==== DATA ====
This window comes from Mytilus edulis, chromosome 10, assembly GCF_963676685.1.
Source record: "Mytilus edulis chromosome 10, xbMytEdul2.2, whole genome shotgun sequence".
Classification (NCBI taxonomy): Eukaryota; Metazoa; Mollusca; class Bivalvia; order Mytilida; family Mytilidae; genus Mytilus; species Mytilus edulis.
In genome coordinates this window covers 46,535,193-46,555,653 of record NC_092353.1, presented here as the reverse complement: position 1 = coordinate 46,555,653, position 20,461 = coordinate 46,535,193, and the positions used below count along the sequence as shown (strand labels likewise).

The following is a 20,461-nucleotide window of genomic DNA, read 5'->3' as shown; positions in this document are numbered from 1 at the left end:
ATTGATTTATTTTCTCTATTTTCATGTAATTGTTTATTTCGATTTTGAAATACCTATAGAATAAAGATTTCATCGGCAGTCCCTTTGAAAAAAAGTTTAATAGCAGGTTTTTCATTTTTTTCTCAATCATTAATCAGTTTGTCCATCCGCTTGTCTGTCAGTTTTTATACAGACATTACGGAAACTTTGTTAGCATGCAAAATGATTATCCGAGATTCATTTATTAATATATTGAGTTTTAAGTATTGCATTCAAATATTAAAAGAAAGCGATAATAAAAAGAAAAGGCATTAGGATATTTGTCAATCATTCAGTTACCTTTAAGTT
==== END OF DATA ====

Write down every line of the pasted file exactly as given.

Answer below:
This window comes from Mytilus edulis, chromosome 10, assembly GCF_963676685.1.
Source record: "Mytilus edulis chromosome 10, xbMytEdul2.2, whole genome shotgun sequence".
Classification (NCBI taxonomy): Eukaryota; Metazoa; Mollusca; class Bivalvia; order Mytilida; family Mytilidae; genus Mytilus; species Mytilus edulis.
In genome coordinates this window covers 46,535,193-46,555,653 of record NC_092353.1, presented here as the reverse complement: position 1 = coordinate 46,555,653, position 20,461 = coordinate 46,535,193, and the positions used below count along the sequence as shown (strand labels likewise).

The following is a 20,461-nucleotide window of genomic DNA, read 5'->3' as shown; positions in this document are numbered from 1 at the left end:
ATTGATTTATTTTCTCTATTTTCATGTAATTGTTTATTTCGATTTTGAAATACCTATAGAATAAAGATTTCATCGGCAGTCCCTTTGAAAAAAAGTTTAATAGCAGGTTTTTCATTTTTTTCTCAATCATTAATCAGTTTGTCCATCCGCTTGTCTGTCAGTTTTTATACAGACATTACGGAAACTTTGTTAGCATGCAAAATGATTATCCGAGATTCATTTATTAATATATTGAGTTTTAAGTATTGCATTCAAATATTAAAAGAAAGCGATAATAAAAAGAAAAGGCATTAGGATATTTGTCAATCATTCAGTTACCTTTAAGTT